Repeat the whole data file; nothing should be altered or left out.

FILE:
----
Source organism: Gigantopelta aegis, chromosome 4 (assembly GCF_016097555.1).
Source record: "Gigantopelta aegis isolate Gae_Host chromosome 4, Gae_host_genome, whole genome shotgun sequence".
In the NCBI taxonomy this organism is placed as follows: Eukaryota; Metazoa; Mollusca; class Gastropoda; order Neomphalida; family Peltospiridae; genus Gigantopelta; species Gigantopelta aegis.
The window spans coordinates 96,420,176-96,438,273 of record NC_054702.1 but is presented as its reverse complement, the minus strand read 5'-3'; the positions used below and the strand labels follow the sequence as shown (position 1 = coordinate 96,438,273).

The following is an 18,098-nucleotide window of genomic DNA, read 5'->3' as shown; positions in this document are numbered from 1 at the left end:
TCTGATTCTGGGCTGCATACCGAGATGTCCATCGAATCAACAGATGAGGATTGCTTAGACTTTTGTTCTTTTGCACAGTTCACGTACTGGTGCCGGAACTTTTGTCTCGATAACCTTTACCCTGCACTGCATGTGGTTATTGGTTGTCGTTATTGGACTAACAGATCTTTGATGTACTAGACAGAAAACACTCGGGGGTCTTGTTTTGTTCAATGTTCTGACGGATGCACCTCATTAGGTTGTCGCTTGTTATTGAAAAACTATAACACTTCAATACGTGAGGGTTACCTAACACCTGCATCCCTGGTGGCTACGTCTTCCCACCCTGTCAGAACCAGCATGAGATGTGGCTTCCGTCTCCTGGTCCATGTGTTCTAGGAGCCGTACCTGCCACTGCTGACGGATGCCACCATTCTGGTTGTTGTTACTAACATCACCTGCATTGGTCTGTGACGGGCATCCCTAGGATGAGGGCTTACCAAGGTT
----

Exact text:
Source organism: Gigantopelta aegis, chromosome 4 (assembly GCF_016097555.1).
Source record: "Gigantopelta aegis isolate Gae_Host chromosome 4, Gae_host_genome, whole genome shotgun sequence".
In the NCBI taxonomy this organism is placed as follows: Eukaryota; Metazoa; Mollusca; class Gastropoda; order Neomphalida; family Peltospiridae; genus Gigantopelta; species Gigantopelta aegis.
The window spans coordinates 96,420,176-96,438,273 of record NC_054702.1 but is presented as its reverse complement, the minus strand read 5'-3'; the positions used below and the strand labels follow the sequence as shown (position 1 = coordinate 96,438,273).

The following is an 18,098-nucleotide window of genomic DNA, read 5'->3' as shown; positions in this document are numbered from 1 at the left end:
TCTGATTCTGGGCTGCATACCGAGATGTCCATCGAATCAACAGATGAGGATTGCTTAGACTTTTGTTCTTTTGCACAGTTCACGTACTGGTGCCGGAACTTTTGTCTCGATAACCTTTACCCTGCACTGCATGTGGTTATTGGTTGTCGTTATTGGACTAACAGATCTTTGATGTACTAGACAGAAAACACTCGGGGGTCTTGTTTTGTTCAATGTTCTGACGGATGCACCTCATTAGGTTGTCGCTTGTTATTGAAAAACTATAACACTTCAATACGTGAGGGTTACCTAACACCTGCATCCCTGGTGGCTACGTCTTCCCACCCTGTCAGAACCAGCATGAGATGTGGCTTCCGTCTCCTGGTCCATGTGTTCTAGGAGCCGTACCTGCCACTGCTGACGGATGCCACCATTCTGGTTGTTGTTACTAACATCACCTGCATTGGTCTGTGACGGGCATCCCTAGGATGAGGGCTTACCAAGGTT